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September 1, 2014 12:55 pm
In 1972 a study known as the “Stanford Marshmallow Experiment” tested the ability of young children to delay gratification. Follow-up research revealed that those who managed to resist scoffing a candy placed in front of them for a full 15 minutes – on the promise of an additional treat – had superior scholastic achievements and better health later in life.
When I first came across this seminal work about self-control, I entertained the rather arrogant assumption that I would have been among the third of children who waited. Surely, at the tender age of five, I was a cunning, independent strategist. But whatever the truth may be, as an adult I’m constantly confronted with the temptation of tasty digital bites. And I’m not talking about Pinterest. It’s actually work email that I find hardest to resist.
Some would regard this attention to email as a modern disaster of near-tragic proportions. Surely my employer should follow Volkswagen’s much publicised approach of blocking emails outside of work hours or copy Daimler’s mechanism of automatically binning messages that have the nerve to hit my inbox when I’m busy hitting the beach.
And while the connectivity haters at Volkswagen and Daimler will go on hating and devising ways to forcibly unplug employees, my understanding of my own digital habit has evolved, aided in part by some recent research.
One study, led by the University of Florida’s Klodiana Lanaj, demonstrated that employees who enjoy a high degree of autonomy in their jobs are less likely to experience negative effects from using their smartphones late at night for work. By contrast, those with less autonomy were, understandably, depleted the next day and hence less engaged in the office.
But autonomy is only a prerequisite for a non-destructive corporate email habit. The inbox’s ability to scratch an ever-present itch is a consequence of its fit with human nature.
For many of us, checking messages is an exercise in hope and anticipation. Maybe news will arrive of a desirable opportunity or, sweetly tucked between the mass of self-congratulatory emails and other forms of spam, will be a message from a dear friend.
All things considered, the state we’re in when we seek such morsels is not much different to a gambler playing a slot machine in the hope of getting a row of bananas.
The anticipation of a potential reward is enough in itself to trigger the release of the feel-good neurotransmitter dopamine. Its release also creates a state of focus. The makers of Gmail have clearly cottoned on to this – the rainbow of colours one sees on the smartphone version of its product when waiting for new email to load is positively transfixing.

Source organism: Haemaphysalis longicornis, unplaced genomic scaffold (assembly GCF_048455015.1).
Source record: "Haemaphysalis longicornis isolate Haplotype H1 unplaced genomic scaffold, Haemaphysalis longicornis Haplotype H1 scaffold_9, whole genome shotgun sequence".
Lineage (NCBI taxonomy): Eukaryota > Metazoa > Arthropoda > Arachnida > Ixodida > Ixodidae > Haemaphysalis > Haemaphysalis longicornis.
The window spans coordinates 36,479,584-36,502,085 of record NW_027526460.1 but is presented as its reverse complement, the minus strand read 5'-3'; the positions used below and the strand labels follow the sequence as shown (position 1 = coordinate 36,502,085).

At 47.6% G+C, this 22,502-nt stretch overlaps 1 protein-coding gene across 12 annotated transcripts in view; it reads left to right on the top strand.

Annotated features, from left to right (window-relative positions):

Some even strive to achieve a state of Zen known as ‘Inbox Zero’. I am one of those nutters
In Hooked , a forthcoming book about how to build habit-forming products such as email, Nir Eyal posits that the variable rewards people seek can be divided into three categories: those of “the Tribe, the Hunt, and the Self”.
As part of a tribe, humans crave social reinforcement, whether that is “likes” on Facebook, retweets on Twitter or messages on email that reassure us we are needed by others.
On the hunt, where once the goal was food and shelter, there is now a drive for material objects, information and opportunities – the attainment of which is often managed via email.
Lastly, there are rewards of the self that drive us to “deal” with email messages. Some even strive to achieve a state of Zen known as “Inbox Zero”. I am one of those nutters. As Mr Eyal points out, there is often no rational reason to desire rewards of the self such as these, and yet we desire them nonetheless. While visibly experiencing discomfort, crazy people solve Rubik’s Cubes, run marathons and play the latest infuriating game by the creator of Flappy Bird (it’s called Swing Coptors , good luck and my apologies in advance).
Managers seeking to get the most out of the habit of checking corporate email would be smart to lay the groundwork by ensuring the people who report to them have a sense of autonomy. Creators of email software have done much of the rest by engendering the natural drive to check in. And while a constant itch to refresh one’s inbox can be distracting, at least it isn’t as fattening as marshmallows.
The writer is head of new projects, FT.com.
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